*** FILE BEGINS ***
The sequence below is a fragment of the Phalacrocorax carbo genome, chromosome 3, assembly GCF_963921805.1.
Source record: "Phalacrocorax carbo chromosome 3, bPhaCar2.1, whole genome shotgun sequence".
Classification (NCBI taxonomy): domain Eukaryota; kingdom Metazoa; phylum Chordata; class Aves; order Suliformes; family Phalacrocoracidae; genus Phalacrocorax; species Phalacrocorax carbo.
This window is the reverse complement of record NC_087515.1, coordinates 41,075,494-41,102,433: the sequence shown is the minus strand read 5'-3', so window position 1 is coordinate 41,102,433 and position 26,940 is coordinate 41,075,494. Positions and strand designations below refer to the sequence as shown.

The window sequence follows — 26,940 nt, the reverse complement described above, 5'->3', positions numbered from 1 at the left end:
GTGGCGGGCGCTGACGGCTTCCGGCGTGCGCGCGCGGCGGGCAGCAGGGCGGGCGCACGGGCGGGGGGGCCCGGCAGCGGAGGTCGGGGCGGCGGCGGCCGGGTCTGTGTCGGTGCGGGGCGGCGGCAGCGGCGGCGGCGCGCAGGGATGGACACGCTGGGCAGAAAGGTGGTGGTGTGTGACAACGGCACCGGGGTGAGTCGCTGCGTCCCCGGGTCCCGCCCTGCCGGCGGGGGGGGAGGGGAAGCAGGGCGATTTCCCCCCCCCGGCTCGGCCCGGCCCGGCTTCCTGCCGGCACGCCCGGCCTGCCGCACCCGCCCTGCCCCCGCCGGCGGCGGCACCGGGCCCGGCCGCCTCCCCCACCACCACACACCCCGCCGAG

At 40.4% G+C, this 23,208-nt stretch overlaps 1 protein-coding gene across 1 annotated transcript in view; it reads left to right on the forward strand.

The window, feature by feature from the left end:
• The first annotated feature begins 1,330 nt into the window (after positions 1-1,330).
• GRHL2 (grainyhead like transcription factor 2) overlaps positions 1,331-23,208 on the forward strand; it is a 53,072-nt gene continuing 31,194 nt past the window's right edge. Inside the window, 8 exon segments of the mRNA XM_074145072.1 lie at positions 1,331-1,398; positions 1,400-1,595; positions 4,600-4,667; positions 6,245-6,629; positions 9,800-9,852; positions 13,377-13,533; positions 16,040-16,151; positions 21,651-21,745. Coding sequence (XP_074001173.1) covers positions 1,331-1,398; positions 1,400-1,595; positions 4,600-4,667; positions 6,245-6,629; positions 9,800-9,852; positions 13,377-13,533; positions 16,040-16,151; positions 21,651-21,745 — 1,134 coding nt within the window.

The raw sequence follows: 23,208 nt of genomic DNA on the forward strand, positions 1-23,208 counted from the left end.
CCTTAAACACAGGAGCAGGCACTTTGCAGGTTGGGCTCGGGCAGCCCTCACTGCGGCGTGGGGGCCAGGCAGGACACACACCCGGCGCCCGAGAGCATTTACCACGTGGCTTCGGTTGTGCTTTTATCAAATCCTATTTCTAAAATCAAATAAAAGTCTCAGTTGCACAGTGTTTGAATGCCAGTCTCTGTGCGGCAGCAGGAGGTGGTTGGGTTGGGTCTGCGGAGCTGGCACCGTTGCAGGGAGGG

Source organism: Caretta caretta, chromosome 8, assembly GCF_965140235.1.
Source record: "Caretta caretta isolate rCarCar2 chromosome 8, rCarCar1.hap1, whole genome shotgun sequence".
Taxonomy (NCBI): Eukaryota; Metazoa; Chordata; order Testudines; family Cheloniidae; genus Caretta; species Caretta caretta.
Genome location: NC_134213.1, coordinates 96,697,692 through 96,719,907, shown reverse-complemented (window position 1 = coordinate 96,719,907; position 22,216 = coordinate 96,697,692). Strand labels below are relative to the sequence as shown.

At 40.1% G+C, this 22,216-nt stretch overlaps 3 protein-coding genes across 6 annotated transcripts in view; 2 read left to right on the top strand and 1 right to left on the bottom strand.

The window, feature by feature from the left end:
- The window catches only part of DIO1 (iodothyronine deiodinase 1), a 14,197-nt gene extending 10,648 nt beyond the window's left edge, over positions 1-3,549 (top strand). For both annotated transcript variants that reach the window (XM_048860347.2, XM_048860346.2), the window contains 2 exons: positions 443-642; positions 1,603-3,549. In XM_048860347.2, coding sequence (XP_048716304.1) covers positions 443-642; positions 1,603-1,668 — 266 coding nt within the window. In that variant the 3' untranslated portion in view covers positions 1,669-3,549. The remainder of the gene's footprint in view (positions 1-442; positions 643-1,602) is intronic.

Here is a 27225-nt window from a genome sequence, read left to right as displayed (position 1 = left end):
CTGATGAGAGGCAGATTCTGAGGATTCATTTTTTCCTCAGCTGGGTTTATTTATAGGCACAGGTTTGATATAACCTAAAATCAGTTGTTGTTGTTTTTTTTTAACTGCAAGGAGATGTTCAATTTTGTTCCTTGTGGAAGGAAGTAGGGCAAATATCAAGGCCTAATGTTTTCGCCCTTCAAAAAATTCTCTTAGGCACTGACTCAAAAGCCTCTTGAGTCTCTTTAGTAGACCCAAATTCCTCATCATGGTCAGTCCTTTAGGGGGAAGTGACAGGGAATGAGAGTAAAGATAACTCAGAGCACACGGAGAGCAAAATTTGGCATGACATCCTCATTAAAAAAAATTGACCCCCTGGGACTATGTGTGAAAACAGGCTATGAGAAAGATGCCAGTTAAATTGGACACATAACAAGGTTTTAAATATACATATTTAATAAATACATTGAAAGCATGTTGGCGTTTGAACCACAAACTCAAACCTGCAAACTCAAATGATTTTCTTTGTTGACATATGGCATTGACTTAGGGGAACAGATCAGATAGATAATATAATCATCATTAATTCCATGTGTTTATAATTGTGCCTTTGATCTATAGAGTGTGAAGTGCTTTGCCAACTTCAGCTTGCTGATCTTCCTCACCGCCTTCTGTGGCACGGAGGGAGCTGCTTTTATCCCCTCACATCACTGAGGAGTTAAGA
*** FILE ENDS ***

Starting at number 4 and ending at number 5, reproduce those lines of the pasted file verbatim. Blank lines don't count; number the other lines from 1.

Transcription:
This window is the reverse complement of record NC_087515.1, coordinates 41,075,494-41,102,433: the sequence shown is the minus strand read 5'-3', so window position 1 is coordinate 41,102,433 and position 26,940 is coordinate 41,075,494. Positions and strand designations below refer to the sequence as shown.

The window sequence follows — 26,940 nt, the reverse complement described above, 5'->3', positions numbered from 1 at the left end: